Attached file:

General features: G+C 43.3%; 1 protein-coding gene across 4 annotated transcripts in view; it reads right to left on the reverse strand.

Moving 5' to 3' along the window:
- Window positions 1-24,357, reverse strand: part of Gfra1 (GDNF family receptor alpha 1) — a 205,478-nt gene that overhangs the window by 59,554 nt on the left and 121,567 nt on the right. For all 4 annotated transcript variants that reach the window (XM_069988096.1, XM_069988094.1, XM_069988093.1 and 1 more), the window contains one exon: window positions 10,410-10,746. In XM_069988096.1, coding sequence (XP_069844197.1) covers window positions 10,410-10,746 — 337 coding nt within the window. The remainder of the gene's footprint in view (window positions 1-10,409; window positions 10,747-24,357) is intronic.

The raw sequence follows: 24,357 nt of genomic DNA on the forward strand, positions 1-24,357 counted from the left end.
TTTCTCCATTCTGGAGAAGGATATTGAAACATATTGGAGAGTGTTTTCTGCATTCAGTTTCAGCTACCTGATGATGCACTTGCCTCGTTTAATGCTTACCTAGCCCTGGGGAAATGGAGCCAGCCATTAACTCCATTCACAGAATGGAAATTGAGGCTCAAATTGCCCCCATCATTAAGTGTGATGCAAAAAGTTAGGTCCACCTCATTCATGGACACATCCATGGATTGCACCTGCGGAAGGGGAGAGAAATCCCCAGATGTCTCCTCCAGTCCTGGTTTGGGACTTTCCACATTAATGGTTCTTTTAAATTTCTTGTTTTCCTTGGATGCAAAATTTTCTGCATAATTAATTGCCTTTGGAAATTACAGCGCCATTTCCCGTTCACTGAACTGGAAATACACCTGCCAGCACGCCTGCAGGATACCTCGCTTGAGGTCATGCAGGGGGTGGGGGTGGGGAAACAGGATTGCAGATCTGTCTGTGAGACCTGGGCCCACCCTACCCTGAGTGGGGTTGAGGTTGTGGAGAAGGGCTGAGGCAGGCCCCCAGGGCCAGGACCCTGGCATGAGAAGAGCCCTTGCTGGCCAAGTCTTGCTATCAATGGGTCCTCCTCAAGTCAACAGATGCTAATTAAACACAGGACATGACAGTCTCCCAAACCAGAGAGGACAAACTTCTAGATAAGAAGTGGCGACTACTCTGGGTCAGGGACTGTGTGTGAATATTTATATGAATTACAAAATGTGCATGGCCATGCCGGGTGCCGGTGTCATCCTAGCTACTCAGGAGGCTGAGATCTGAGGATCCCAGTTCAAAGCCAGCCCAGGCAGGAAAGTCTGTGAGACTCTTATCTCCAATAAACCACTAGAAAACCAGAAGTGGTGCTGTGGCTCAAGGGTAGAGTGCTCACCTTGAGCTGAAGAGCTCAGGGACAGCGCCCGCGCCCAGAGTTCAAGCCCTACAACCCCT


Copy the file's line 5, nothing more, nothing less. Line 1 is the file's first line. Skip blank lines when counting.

TTTCTCCATTCTGGAGAAGGATATTGAAACATATTGGAGAGTGTTTTCTGCATTCAGTTTCAGCTACCTGATGATGCACTTGCCTCGTTTAATGCTTACCTAGCCCTGGGGAAATGGAGCCAGCCATTAACTCCATTCACAGAATGGAAATTGAGGCTCAAATTGCCCCCATCATTAAGTGTGATGCAAAAAGTTAGGTCCACCTCATTCATGGACACATCCATGGATTGCACCTGCGGAAGGGGAGAGAAATCCCCAGATGTCTCCTCCAGTCCTGGTTTGGGACTTTCCACATTAATGGTTCTTTTAAATTTCTTGTTTTCCTTGGATGCAAAATTTTCTGCATAATTAATTGCCTTTGGAAATTACAGCGCCATTTCCCGTTCACTGAACTGGAAATACACCTGCCAGCACGCCTGCAGGATACCTCGCTTGAGGTCATGCAGGGGGTGGGGGTGGGGAAACAGGATTGCAGATCTGTCTGTGAGACCTGGGCCCACCCTACCCTGAGTGGGGTTGAGGTTGTGGAGAAGGGCTGAGGCAGGCCCCCAGGGCCAGGACCCTGGCATGAGAAGAGCCCTTGCTGGCCAAGTCTTGCTATCAATGGGTCCTCCTCAAGTCAACAGATGCTAATTAAACACAGGACATGACAGTCTCCCAAACCAGAGAGGACAAACTTCTAGATAAGAAGTGGCGACTACTCTGGGTCAGGGACTGTGTGTGAATATTTATATGAATTACAAAATGTGCATGGCCATGCCGGGTGCCGGTGTCATCCTAGCTACTCAGGAGGCTGAGATCTGAGGATCCCAGTTCAAAGCCAGCCCAGGCAGGAAAGTCTGTGAGACTCTTATCTCCAATAAACCACTAGAAAACCAGAAGTGGTGCTGTGGCTCAAGGGTAGAGTGCTCACCTTGAGCTGAAGAGCTCAGGGACAGCGCCCGCGCCCAGAGTTCAAGCCCTACAACCCCT